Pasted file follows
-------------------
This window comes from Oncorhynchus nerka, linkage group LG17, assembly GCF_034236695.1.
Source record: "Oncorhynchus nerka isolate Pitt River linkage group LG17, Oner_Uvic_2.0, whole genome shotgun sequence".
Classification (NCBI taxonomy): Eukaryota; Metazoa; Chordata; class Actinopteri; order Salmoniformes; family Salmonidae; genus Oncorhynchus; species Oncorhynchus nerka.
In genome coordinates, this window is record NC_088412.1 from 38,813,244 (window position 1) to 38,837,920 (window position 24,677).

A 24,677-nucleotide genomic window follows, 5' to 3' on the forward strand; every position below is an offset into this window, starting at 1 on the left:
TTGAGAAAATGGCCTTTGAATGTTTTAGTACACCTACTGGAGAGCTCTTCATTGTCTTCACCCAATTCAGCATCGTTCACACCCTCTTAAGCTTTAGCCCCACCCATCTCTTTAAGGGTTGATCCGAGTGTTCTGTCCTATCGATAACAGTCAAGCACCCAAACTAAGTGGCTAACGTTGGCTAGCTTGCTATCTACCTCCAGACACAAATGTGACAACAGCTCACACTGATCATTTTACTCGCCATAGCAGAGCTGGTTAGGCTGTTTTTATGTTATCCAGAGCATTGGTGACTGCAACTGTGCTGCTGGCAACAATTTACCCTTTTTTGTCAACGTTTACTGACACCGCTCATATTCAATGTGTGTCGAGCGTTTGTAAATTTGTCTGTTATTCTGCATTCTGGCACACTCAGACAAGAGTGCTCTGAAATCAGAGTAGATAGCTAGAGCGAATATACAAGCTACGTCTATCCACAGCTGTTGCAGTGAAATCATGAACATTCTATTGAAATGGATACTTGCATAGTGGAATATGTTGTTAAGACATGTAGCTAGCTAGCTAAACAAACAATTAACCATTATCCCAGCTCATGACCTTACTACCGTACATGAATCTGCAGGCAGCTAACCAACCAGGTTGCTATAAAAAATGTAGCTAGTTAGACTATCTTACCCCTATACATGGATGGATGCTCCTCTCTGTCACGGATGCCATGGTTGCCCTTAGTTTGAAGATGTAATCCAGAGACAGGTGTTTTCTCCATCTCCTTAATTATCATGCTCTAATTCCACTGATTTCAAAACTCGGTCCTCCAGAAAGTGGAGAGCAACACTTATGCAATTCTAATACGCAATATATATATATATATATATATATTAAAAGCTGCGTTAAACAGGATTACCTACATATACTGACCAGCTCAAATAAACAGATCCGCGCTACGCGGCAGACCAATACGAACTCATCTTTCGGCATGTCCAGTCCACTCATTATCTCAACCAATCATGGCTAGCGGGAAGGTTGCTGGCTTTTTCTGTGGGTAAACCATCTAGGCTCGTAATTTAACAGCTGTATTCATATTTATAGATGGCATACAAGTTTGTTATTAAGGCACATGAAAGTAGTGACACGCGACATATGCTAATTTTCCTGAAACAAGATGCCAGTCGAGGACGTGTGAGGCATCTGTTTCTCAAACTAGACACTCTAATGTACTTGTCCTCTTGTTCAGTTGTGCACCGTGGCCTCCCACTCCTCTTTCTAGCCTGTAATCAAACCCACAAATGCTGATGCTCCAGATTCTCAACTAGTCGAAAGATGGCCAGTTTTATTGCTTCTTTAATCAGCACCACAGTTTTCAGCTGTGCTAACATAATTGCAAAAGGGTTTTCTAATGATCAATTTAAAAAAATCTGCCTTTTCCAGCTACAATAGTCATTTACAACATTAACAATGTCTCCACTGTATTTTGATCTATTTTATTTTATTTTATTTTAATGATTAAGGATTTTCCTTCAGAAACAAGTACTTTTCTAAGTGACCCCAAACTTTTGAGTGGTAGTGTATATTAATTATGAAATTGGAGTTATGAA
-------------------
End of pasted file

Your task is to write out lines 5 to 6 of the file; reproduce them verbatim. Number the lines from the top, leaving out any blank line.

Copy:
A 24,677-nucleotide genomic window follows, 5' to 3' on the forward strand; every position below is an offset into this window, starting at 1 on the left:
TTGAGAAAATGGCCTTTGAATGTTTTAGTACACCTACTGGAGAGCTCTTCATTGTCTTCACCCAATTCAGCATCGTTCACACCCTCTTAAGCTTTAGCCCCACCCATCTCTTTAAGGGTTGATCCGAGTGTTCTGTCCTATCGATAACAGTCAAGCACCCAAACTAAGTGGCTAACGTTGGCTAGCTTGCTATCTACCTCCAGACACAAATGTGACAACAGCTCACACTGATCATTTTACTCGCCATAGCAGAGCTGGTTAGGCTGTTTTTATGTTATCCAGAGCATTGGTGACTGCAACTGTGCTGCTGGCAACAATTTACCCTTTTTTGTCAACGTTTACTGACACCGCTCATATTCAATGTGTGTCGAGCGTTTGTAAATTTGTCTGTTATTCTGCATTCTGGCACACTCAGACAAGAGTGCTCTGAAATCAGAGTAGATAGCTAGAGCGAATATACAAGCTACGTCTATCCACAGCTGTTGCAGTGAAATCATGAACATTCTATTGAAATGGATACTTGCATAGTGGAATATGTTGTTAAGACATGTAGCTAGCTAGCTAAACAAACAATTAACCATTATCCCAGCTCATGACCTTACTACCGTACATGAATCTGCAGGCAGCTAACCAACCAGGTTGCTATAAAAAATGTAGCTAGTTAGACTATCTTACCCCTATACATGGATGGATGCTCCTCTCTGTCACGGATGCCATGGTTGCCCTTAGTTTGAAGATGTAATCCAGAGACAGGTGTTTTCTCCATCTCCTTAATTATCATGCTCTAATTCCACTGATTTCAAAACTCGGTCCTCCAGAAAGTGGAGAGCAACACTTATGCAATTCTAATACGCAATATATATATATATATATATATATTAAAAGCTGCGTTAAACAGGATTACCTACATATACTGACCAGCTCAAATAAACAGATCCGCGCTACGCGGCAGACCAATACGAACTCATCTTTCGGCATGTCCAGTCCACTCATTATCTCAACCAATCATGGCTAGCGGGAAGGTTGCTGGCTTTTTCTGTGGGTAAACCATCTAGGCTCGTAATTTAACAGCTGTATTCATATTTATAGATGGCATACAAGTTTGTTATTAAGGCACATGAAAGTAGTGACACGCGACATATGCTAATTTTCCTGAAACAAGATGCCAGTCGAGGACGTGTGAGGCATCTGTTTCTCAAACTAGACACTCTAATGTACTTGTCCTCTTGTTCAGTTGTGCACCGTGGCCTCCCACTCCTCTTTCTAGCCTGTAATCAAACCCACAAATGCTGATGCTCCAGATTCTCAACTAGTCGAAAGATGGCCAGTTTTATTGCTTCTTTAATCAGCACCACAGTTTTCAGCTGTGCTAACATAATTGCAAAAGGGTTTTCTAATGATCAATTTAAAAAAATCTGCCTTTTCCAGCTACAATAGTCATTTACAACATTAACAATGTCTCCACTGTATTTTGATCTATTTTATTTTATTTTATTTTAATGATTAAGGATTTTCCTTCAGAAACAAGTACTTTTCTAAGTGACCCCAAACTTTTGAGTGGTAGTGTATATTAATTATGAAATTGGAGTTATGAA